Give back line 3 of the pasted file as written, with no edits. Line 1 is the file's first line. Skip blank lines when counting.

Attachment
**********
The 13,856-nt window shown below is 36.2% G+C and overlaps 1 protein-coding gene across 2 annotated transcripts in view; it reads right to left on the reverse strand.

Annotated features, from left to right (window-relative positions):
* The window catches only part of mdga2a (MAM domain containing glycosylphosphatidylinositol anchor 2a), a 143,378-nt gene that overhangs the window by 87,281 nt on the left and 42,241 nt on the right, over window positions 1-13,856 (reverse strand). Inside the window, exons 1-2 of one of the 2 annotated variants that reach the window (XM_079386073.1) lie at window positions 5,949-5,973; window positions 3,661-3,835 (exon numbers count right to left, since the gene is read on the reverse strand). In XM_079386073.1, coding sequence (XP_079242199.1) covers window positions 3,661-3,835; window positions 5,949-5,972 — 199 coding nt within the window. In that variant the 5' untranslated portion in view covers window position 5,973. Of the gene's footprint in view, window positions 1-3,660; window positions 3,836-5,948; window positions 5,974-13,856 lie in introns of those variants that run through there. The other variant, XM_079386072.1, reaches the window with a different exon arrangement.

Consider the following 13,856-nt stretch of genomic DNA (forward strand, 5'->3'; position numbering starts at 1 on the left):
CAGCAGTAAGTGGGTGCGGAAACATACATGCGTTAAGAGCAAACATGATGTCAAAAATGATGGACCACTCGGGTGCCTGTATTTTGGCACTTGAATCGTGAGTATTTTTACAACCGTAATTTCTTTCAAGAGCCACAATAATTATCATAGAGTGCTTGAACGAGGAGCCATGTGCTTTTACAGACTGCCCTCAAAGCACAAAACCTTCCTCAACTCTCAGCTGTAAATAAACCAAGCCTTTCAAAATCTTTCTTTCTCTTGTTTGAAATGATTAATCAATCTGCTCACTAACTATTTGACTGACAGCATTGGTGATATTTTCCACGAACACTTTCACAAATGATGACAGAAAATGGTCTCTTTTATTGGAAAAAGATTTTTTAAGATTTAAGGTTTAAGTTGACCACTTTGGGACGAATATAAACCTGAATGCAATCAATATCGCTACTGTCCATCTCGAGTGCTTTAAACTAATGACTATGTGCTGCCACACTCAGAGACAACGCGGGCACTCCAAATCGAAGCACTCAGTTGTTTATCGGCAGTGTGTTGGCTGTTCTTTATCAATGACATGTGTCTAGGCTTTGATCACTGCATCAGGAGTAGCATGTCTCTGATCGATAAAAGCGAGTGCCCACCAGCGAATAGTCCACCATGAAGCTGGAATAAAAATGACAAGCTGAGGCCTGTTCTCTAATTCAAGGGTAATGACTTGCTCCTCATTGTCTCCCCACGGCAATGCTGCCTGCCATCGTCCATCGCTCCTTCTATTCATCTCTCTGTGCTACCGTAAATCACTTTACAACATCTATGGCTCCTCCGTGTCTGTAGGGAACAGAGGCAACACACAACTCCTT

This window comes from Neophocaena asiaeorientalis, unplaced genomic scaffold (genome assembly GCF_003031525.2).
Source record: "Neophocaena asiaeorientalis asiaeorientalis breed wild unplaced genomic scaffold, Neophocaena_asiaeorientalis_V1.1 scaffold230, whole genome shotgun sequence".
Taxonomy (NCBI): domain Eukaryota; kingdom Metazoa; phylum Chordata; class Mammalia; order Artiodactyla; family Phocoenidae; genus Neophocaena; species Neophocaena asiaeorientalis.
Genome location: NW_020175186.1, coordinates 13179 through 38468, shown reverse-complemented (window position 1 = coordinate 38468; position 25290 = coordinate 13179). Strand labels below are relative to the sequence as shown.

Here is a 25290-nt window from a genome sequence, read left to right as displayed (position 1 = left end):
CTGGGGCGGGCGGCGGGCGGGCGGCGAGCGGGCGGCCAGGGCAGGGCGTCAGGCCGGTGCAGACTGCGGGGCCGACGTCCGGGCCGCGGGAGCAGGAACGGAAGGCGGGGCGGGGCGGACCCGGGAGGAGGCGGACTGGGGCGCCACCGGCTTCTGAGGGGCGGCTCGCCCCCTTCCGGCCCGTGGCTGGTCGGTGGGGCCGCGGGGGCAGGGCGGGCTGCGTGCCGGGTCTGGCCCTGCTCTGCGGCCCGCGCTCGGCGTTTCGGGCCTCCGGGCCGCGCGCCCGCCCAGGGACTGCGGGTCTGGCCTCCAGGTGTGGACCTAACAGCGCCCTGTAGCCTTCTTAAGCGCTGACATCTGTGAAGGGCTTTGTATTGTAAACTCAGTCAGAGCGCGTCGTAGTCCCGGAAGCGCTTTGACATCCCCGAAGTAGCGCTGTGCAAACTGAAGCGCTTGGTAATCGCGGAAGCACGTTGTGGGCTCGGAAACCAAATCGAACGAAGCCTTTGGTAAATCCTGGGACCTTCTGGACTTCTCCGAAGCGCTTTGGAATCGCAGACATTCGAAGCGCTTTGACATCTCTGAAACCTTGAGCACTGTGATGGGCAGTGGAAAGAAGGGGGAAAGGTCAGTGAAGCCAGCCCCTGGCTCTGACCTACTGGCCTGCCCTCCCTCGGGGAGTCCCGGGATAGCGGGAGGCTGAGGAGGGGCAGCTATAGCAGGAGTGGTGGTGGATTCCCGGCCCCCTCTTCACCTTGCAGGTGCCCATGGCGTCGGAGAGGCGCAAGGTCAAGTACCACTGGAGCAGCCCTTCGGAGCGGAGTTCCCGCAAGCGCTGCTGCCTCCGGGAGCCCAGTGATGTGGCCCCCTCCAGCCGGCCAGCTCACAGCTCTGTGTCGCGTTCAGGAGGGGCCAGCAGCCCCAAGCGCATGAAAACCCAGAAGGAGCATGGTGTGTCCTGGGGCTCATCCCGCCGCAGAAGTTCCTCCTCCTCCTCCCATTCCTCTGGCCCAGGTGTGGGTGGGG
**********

* The window catches only part of mdga2a (MAM domain containing glycosylphosphatidylinositol anchor 2a), a 143,378-nt gene that overhangs the window by 87,281 nt on the left and 42,241 nt on the right, over window positions 1-13,856 (reverse strand). Inside the window, exons 1-2 of one of the 2 annotated variants that reach the window (XM_079386073.1) lie at window positions 5,949-5,973; window positions 3,661-3,835 (exon numbers count right to left, since the gene is read on the reverse strand). In XM_079386073.1, coding sequence (XP_079242199.1) covers window positions 3,661-3,835; window positions 5,949-5,972 — 199 coding nt within the window. In that variant the 5' untranslated portion in view covers window position 5,973. Of the gene's footprint in view, window positions 1-3,660; window positions 3,836-5,948; window positions 5,974-13,856 lie in introns of those variants that run through there. The other variant, XM_079386072.1, reaches the window with a different exon arrangement.